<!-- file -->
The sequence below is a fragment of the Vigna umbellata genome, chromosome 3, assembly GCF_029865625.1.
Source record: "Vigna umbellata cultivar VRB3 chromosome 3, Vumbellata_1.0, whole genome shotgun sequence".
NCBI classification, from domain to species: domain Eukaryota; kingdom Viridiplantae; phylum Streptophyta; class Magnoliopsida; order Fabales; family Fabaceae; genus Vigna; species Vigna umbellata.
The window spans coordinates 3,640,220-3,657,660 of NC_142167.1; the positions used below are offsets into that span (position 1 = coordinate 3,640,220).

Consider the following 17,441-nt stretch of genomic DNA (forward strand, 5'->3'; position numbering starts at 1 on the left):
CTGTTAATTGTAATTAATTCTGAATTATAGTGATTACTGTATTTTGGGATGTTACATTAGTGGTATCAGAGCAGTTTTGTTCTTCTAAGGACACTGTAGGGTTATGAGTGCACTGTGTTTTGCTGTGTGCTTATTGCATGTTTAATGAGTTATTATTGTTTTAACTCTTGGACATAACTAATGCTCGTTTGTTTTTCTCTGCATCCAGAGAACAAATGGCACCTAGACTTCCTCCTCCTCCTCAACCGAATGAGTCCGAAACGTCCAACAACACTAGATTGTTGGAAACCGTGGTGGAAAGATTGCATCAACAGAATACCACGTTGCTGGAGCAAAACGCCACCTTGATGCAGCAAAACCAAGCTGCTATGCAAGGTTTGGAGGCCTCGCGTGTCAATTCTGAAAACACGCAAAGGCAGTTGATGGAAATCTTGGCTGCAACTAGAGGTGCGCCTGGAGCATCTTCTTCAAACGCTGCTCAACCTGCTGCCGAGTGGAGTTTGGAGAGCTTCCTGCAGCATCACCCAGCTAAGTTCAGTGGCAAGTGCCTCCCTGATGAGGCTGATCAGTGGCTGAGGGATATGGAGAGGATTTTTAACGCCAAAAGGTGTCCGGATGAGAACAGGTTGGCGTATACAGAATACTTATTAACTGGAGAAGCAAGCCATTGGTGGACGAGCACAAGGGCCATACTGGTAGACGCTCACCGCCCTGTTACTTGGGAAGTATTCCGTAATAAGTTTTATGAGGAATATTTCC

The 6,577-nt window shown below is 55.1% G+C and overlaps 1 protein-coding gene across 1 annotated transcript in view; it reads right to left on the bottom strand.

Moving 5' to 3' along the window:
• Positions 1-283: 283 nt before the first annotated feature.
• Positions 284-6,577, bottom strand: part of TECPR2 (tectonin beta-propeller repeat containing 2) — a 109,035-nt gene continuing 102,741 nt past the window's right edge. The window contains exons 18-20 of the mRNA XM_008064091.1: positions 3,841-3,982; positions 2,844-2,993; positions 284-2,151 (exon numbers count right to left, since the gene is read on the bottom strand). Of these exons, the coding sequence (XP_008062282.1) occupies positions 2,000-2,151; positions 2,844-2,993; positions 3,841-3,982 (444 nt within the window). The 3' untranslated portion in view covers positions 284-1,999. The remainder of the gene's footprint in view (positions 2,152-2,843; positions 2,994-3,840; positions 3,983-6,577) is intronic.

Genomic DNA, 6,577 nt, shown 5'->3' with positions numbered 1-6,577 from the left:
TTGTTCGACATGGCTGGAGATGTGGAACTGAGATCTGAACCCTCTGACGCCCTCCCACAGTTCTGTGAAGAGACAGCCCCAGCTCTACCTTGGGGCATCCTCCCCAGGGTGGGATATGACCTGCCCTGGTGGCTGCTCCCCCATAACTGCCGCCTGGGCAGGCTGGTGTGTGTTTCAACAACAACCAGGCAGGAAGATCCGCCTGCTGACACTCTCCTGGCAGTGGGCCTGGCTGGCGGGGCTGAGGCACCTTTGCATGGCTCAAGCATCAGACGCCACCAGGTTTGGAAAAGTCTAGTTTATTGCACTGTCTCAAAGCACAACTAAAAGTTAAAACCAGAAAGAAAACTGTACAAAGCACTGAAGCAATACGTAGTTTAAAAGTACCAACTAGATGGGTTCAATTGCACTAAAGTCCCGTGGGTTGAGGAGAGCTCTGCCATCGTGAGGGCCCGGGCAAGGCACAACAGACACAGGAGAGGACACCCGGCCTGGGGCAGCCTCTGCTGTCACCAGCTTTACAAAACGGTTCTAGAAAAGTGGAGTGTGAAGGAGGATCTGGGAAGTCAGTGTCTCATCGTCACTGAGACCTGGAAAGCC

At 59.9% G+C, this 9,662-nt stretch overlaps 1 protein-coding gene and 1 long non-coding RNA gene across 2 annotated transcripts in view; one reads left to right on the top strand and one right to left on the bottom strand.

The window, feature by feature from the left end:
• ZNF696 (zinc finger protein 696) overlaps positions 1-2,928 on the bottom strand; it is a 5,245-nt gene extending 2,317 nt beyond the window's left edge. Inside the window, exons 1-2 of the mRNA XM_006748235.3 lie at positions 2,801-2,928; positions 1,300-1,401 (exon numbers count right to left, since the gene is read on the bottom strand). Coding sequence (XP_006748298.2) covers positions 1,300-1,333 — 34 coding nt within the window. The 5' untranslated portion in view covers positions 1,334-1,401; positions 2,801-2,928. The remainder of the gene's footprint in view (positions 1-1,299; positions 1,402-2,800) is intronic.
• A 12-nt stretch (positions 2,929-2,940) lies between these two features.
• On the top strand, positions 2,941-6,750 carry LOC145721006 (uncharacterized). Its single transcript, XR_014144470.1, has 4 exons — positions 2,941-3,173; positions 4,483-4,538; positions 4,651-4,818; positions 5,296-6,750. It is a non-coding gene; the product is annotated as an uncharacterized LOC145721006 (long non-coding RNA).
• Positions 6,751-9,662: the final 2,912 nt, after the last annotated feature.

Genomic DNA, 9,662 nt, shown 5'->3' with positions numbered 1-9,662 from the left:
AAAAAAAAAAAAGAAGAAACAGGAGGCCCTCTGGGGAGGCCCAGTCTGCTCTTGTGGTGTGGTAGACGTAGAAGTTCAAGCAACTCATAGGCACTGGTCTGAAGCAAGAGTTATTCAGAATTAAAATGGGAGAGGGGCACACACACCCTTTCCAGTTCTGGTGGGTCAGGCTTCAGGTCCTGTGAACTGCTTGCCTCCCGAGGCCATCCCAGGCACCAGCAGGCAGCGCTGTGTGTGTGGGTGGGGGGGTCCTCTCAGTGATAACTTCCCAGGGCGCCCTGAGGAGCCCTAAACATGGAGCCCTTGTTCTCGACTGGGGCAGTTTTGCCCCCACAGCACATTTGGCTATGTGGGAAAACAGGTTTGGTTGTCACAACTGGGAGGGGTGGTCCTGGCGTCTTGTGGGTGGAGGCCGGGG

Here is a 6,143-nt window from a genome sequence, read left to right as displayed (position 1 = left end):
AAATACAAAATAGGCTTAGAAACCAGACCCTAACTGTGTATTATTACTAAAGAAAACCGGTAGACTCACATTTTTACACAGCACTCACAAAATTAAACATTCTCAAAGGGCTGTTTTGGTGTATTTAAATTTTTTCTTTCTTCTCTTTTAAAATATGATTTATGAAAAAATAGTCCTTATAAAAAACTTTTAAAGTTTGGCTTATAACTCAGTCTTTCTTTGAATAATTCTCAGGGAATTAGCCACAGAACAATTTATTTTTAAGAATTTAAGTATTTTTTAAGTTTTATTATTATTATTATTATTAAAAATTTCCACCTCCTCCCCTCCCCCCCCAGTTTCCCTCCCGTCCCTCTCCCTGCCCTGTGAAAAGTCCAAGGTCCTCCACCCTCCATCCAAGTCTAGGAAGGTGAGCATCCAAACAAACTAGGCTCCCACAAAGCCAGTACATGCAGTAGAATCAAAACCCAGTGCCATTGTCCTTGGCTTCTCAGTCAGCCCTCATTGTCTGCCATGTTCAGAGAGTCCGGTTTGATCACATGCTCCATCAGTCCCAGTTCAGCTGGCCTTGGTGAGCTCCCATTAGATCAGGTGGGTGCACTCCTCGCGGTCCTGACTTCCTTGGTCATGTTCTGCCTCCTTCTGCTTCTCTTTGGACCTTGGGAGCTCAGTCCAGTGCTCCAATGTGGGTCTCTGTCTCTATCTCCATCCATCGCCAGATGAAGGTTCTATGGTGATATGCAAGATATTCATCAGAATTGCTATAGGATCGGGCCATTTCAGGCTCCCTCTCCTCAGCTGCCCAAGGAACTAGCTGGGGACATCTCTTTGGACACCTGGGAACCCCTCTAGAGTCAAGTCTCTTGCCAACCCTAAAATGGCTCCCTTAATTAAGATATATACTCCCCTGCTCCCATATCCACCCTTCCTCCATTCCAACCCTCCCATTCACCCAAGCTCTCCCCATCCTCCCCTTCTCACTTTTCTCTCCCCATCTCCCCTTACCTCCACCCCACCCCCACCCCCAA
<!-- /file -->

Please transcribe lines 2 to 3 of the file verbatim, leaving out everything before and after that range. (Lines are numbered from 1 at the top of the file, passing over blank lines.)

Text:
Source record: "Vigna umbellata cultivar VRB3 chromosome 3, Vumbellata_1.0, whole genome shotgun sequence".
NCBI classification, from domain to species: domain Eukaryota; kingdom Viridiplantae; phylum Streptophyta; class Magnoliopsida; order Fabales; family Fabaceae; genus Vigna; species Vigna umbellata.